• Avoid parallel fourths unless the lower tone of the fourth is not the bass and the pitch class a third below that note is present (that is, parallel 1st-inversion triads are OK).

• Avoid writing more than three of the same interval in a row in any two parts (e.g. four consecutive thirds or four consecutive sixths).

• Upper voices can sometimes cross, but avoid "overlapping" (in an overlap voices do not cross, but one moves to a position that is at or beyond the previous pitch of another voice).

• Do not move to an octave with leaping motion in either voice unless the movement is oblique (one voice remaining on the same pitch).

• One perfect interval can follow another in the same voices only if one of the voices moves stepwise.

• Avoid the unison except at the beginning or end. Authorities disagree: Fux forbids unisons except at terminals (though he occasionally shows on in his examples). Jeppeson is much more free with unisons. But since these exercises are mostly based on the Fux method we'll keep his objection to unisons.

• In all species of counterpoint, use contrary motion frequently to emphasize the independence of voices.

Dissonance handling

• In first species there is no dissonance, so the only harmonic intervals allowed are the thirds, sixths, fifth, and octave (and, when in 3 parts or more, the fourth if its lower tone is not the bass). The diminished fifth and augmented fourth will be considered consonant if they are not formed with the bass. Note also Fux's admonition that full triads should be used whenever possible, and when that is not possible use thirds and sixths in preference to "empty" fifths.


• If in two parts the music must begin with perfect consonances (octaves, fifths, or unisons) and end with octaves or unisons. In three or more parts you can begin and end with full triads, but the ending must be either a major triad or a perfect consonance. Fux advises that if the mode does not contain a major third over the tonic, then it is best to leave the third out of the final chord rather than to raise it to a major third. However, a concluding major triad was common practice and is acceptable here.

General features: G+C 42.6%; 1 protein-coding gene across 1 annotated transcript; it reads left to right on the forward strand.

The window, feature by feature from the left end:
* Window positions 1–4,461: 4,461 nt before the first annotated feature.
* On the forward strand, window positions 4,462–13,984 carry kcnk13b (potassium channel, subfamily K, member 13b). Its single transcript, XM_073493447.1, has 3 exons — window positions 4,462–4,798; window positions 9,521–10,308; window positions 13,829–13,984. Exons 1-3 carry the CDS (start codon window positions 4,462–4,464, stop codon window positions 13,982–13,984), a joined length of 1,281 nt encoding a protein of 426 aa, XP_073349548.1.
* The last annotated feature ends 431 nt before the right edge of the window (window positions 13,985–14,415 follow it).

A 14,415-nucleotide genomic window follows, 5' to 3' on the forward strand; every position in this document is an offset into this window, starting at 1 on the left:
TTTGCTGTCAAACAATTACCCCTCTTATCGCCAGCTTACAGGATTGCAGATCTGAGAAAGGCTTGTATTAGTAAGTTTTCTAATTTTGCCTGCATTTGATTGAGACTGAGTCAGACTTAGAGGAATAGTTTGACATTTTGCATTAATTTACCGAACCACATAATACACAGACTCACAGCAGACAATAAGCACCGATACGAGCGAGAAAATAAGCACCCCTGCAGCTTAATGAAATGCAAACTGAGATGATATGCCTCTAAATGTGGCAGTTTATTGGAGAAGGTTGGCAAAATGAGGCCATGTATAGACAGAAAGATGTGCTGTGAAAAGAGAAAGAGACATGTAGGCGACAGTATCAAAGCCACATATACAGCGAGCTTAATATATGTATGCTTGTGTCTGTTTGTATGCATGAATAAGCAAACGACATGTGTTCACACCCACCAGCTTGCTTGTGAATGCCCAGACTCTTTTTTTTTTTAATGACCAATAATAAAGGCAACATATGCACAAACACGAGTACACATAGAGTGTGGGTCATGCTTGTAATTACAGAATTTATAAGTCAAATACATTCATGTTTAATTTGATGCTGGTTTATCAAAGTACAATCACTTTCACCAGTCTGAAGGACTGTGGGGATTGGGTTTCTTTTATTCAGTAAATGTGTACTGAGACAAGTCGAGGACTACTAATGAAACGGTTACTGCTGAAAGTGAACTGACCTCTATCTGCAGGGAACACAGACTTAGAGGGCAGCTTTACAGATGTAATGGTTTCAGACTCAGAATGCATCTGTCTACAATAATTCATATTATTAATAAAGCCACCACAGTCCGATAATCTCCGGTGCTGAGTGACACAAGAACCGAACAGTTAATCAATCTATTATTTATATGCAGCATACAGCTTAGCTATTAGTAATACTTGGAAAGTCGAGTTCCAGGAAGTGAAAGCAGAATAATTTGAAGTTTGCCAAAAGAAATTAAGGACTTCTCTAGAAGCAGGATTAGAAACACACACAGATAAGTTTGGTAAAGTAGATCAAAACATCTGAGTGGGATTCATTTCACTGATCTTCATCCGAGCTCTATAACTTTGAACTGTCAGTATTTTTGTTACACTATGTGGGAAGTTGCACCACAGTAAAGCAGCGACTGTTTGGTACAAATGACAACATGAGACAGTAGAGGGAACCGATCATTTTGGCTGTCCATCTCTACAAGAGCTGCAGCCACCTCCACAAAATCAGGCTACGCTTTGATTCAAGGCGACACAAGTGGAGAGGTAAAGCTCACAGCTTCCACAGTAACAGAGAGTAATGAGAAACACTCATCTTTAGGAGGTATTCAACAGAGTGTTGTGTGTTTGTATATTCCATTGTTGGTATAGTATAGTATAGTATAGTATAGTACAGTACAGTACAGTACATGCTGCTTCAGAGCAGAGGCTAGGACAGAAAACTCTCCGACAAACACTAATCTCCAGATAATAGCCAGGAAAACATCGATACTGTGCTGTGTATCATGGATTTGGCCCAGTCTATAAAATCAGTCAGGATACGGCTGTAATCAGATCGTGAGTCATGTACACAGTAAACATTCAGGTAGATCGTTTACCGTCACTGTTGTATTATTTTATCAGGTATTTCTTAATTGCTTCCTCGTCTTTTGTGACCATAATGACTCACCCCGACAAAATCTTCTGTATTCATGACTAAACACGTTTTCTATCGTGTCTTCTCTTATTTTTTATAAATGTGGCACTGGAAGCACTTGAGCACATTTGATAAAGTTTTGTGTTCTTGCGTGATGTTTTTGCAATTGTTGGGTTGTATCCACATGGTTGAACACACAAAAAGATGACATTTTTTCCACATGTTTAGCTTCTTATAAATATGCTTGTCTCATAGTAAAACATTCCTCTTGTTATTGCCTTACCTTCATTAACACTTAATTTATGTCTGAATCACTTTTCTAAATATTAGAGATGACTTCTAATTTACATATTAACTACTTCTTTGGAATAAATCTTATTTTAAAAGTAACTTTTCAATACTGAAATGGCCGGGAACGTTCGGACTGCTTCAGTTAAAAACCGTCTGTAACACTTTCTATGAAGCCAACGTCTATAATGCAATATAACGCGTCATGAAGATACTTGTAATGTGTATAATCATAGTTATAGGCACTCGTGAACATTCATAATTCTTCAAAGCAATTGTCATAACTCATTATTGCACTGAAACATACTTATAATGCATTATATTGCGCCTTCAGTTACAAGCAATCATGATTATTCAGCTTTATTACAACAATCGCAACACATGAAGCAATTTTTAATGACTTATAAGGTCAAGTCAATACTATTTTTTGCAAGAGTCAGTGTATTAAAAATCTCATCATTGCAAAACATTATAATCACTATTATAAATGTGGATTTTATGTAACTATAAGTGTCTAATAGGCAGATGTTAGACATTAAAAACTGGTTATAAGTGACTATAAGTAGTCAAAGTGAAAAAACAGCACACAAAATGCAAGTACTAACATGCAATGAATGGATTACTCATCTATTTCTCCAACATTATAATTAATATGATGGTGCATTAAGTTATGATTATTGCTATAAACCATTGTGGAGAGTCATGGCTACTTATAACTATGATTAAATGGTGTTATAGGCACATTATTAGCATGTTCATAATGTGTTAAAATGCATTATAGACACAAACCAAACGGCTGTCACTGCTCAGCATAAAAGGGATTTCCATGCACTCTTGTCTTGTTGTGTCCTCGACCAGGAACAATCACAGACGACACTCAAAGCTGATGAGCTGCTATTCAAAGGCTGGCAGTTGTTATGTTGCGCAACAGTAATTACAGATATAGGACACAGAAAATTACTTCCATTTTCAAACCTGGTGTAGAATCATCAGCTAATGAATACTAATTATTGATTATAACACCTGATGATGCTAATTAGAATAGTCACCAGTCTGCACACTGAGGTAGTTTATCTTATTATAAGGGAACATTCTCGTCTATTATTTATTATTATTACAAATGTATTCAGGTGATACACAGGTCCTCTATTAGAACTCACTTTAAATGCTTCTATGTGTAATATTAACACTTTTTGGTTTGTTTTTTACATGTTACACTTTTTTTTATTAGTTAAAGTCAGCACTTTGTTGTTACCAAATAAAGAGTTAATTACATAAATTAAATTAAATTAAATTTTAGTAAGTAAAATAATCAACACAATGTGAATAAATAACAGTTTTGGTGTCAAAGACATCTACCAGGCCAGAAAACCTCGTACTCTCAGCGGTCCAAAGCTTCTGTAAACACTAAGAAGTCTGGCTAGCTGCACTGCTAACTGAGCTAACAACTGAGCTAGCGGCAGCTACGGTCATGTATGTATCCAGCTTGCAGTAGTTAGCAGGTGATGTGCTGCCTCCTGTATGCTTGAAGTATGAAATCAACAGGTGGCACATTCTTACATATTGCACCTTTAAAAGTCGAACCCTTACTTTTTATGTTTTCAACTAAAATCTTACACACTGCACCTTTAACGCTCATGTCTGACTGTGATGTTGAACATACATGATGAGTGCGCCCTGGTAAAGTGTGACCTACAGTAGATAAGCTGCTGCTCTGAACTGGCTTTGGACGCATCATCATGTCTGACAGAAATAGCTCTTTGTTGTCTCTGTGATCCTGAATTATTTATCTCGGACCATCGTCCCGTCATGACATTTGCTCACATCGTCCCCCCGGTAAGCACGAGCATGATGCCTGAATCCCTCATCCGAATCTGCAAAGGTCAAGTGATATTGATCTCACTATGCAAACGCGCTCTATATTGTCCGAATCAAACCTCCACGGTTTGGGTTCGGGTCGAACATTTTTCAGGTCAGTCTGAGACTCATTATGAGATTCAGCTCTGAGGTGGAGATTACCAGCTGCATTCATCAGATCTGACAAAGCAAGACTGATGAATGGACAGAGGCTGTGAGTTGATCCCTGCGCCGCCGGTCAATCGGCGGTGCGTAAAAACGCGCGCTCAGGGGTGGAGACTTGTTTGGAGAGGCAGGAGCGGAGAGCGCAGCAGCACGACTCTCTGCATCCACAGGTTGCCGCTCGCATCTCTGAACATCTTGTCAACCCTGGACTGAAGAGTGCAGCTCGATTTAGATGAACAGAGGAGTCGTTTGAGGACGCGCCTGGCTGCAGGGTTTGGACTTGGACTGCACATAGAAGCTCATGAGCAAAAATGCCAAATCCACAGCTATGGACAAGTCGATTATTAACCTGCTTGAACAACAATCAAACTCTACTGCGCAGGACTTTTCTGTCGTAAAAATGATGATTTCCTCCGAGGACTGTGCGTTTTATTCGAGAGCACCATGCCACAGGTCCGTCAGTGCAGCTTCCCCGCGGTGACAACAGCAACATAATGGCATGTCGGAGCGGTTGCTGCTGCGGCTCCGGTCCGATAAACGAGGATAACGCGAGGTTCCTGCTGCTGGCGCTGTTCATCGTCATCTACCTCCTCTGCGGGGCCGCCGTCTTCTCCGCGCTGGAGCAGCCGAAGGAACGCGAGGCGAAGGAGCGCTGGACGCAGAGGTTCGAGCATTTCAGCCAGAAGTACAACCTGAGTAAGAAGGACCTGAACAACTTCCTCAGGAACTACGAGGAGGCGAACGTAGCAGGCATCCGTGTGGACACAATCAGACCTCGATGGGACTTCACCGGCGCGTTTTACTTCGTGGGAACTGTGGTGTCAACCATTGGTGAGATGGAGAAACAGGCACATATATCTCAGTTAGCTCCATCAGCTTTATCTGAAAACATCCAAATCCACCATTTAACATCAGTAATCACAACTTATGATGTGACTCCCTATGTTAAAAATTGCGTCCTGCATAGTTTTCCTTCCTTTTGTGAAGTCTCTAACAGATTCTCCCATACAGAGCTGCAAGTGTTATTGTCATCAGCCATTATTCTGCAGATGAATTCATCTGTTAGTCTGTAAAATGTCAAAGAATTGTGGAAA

• Avoid doubling the seventh of a chord.

• The c.f. will always begin and end with the tonic. If the c.f. is in an upper voice be sure not to harmonize it with a fifth below at the beginning. That would give the impression of a different mode.

• Avoid placing the chromatically altered form of a note immediately adjacent to its unaltered form in a different voice (i.e. cross relation).

• In two-part writing, avoid adjacent use in different voices of two pitches that form the tritone (tritone false relation).

• In general keep to the pitch classes of the mode expressed by the cantus firmus. Unless you transpose a cantus firmus this will in practice mean the "white key" notes in species exercises. Nonmodal tones may be introduced, however, if they accord with conventional principles for altered tones. Those are too much to cover here, but if you're interested there is a discussion of them in the online counterpoint instruction at Ars Nova.